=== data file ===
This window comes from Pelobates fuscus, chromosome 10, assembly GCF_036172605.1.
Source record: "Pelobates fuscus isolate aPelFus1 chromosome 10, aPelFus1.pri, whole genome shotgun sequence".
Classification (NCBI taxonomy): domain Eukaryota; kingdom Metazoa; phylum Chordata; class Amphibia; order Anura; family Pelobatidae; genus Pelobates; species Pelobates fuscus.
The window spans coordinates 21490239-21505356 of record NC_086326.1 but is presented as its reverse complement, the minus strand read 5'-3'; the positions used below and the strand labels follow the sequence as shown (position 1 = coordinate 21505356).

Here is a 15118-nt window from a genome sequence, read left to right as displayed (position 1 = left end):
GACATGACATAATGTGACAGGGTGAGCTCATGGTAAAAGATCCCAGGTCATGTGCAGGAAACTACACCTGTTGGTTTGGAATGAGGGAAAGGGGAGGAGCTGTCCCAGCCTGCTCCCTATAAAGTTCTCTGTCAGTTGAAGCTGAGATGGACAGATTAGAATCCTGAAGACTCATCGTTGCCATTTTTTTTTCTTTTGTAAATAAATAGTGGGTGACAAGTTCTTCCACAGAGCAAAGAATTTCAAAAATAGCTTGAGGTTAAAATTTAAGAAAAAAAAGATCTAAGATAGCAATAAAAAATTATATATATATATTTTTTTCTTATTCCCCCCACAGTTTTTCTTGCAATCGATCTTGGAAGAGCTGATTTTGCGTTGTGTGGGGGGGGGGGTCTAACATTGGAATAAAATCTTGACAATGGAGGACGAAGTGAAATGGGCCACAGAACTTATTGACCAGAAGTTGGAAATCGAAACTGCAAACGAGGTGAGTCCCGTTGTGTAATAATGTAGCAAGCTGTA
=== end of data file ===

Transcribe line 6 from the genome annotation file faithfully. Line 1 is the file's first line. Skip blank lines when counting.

GACATGACATAATGTGACAGGGTGAGCTCATGGTAAAAGATCCCAGGTCATGTGCAGGAAACTACACCTGTTGGTTTGGAATGAGGGAAAGGGGAGGAGCTGTCCCAGCCTGCTCCCTATAAAGTTCTCTGTCAGTTGAAGCTGAGATGGACAGATTAGAATCCTGAAGACTCATCGTTGCCATTTTTTTTTCTTTTGTAAATAAATAGTGGGTGACAAGTTCTTCCACAGAGCAAAGAATTTCAAAAATAGCTTGAGGTTAAAATTTAAGAAAAAAAAGATCTAAGATAGCAATAAAAAATTATATATATATATTTTTTTCTTATTCCCCCCACAGTTTTTCTTGCAATCGATCTTGGAAGAGCTGATTTTGCGTTGTGTGGGGGGGGGGGTCTAACATTGGAATAAAATCTTGACAATGGAGGACGAAGTGAAATGGGCCACAGAACTTATTGACCAGAAGTTGGAAATCGAAACTGCAAACGAGGTGAGTCCCGTTGTGTAATAATGTAGCAAGCTGTA